A: The OFT is actively monitoring the use of consumer contracts and if necessary, will take targeted enforcement action against firms using terms that we consider result in significant consumer detriment and which constitute serious breaches of the law. We are currently pursuing a number of possible cases, but cannot comment on specifics at this stage in our investigations.
A: We are confident that the information provided in the report clarifying the OFT's approach to assessing consumer contracts will be enough to encourage some traders to change their behaviour. Others we may need to take enforcement action against.
A: An even playing field makes it easier for consumers to distinguish good deals from bad and the more efficient fair dealing traders reap the benefits of this. Moreover, in a recession consumers have an increased focus on good deals and value.
Furthermore, this report does not change the law in any way, and therefore should not increase compliance costs. The report does clarify our approach to enforcing existing regulations, and this should be helpful to firms.
A: This study does not say that the onus should lie solely on traders, but acknowledges that consumers have a responsibility to seek and assess the key information about and requirements of any given deal. In general, we would advise consumers to think about the key elements of the deal, [gather opinions] and look at third party reviews, and shop around and compare offers.
A: Consumers aren't stupid. It may be rational for them to focus on understanding a deal, and looking for best value on the main elements of it, rather than spending time reading the small print.
The motivation for protecting consumers is not paternalistic - there are important economic efficiency arguments for doing so. If consumers fear that small print contains nasty surprises, they will divert effort into scrutinising terms and conditions, or may be reluctant to buy at all. Transaction costs will be higher and trust in markets will be undermined.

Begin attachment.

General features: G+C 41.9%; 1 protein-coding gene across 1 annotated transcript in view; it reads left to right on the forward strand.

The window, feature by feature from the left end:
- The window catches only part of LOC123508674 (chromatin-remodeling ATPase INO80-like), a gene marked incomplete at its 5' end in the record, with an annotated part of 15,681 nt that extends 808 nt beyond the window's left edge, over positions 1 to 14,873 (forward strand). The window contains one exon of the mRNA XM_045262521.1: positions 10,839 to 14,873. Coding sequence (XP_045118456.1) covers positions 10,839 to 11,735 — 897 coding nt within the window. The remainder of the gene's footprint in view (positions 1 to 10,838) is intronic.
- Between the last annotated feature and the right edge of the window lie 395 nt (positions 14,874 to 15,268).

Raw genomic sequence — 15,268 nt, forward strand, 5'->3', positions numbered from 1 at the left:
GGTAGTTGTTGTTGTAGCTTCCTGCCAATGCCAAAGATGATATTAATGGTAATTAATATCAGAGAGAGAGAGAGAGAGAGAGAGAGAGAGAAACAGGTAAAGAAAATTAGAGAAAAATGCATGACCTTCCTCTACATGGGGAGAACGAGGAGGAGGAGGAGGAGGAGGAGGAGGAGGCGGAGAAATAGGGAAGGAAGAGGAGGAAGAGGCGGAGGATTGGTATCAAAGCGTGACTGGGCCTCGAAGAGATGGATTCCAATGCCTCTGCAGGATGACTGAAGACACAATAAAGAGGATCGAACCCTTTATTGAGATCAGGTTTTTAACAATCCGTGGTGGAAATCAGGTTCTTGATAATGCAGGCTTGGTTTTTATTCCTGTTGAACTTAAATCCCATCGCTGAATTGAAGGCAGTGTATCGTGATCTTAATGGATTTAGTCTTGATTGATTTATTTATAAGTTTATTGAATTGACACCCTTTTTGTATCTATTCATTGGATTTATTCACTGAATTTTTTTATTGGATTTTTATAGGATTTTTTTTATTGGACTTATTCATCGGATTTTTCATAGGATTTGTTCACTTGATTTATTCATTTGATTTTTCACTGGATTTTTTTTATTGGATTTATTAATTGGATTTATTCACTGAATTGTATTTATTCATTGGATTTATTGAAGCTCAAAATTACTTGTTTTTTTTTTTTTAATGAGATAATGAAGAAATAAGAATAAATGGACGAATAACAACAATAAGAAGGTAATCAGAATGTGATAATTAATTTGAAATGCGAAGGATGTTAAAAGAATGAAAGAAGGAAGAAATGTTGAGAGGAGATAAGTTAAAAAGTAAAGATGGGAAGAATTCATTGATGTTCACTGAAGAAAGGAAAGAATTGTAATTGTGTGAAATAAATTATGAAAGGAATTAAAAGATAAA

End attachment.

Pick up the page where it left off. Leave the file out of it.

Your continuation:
This is not to say consumers don't have any responsibilities with respect to understanding terms and conditions. Consumers need to be reasonably observant and seek out and assess the key information about the deal.
A: The OFT has taken a range of cases with regard to unfair terms and conditions. Most recently, cases relating to renewal fees charged by letting agents unclear credit agreements and cancellation rights in gyms membership, overdraft fees, extended warranties etc.
A: This report is about the OFT's approach to enforcement, it is not an explanation of the legislation. Therefore it does not replace existing guidance and should be read alongside it. The aim of the report is to provide more transparency to consumers and traders and more consistency in our own approach to assessing contract terms, which should make things clearer for traders.
A: Not necessarily. The samples for the case studies were small and only looked at a small number of issues. They did not assess in full issues around the potential benefits of contract terms, the possibility that markets may self-correct, and wider market effects. We may consider some of the issues identified in the case studies in more detail to see if there is evidence of significant consumer detriment in the future.
A: The evidence suggests that most consumers never read t&c in detail (if at all) and that this may often be an entirely rational decision. However, that does not mean that the trader does not need to provide clearly drafted t&c in a timely fashion, both for those consumers who do want to read them either in their entirety or to pick out a particular term that is relevant to them, or for consumers who wish to consider the contract in more detail at a later date, for example to find out what the contract covers when something goes wrong.
Where terms and conditions are unfair and are found to breach the regulations, they are not enforceable just because people have ticked the box.
A: The assessment framework is not legally binding and in order to take enforcement action we would still need to prove a trader's terms or practices were legally unfair. The framework will allow businesses to see in a more consistent and transparent way how we intend to assess terms for consumer detriment, particularly when we are choosing which cases to pursue. This should actually help traders better understand what they need to do in order to treat consumers fairly.
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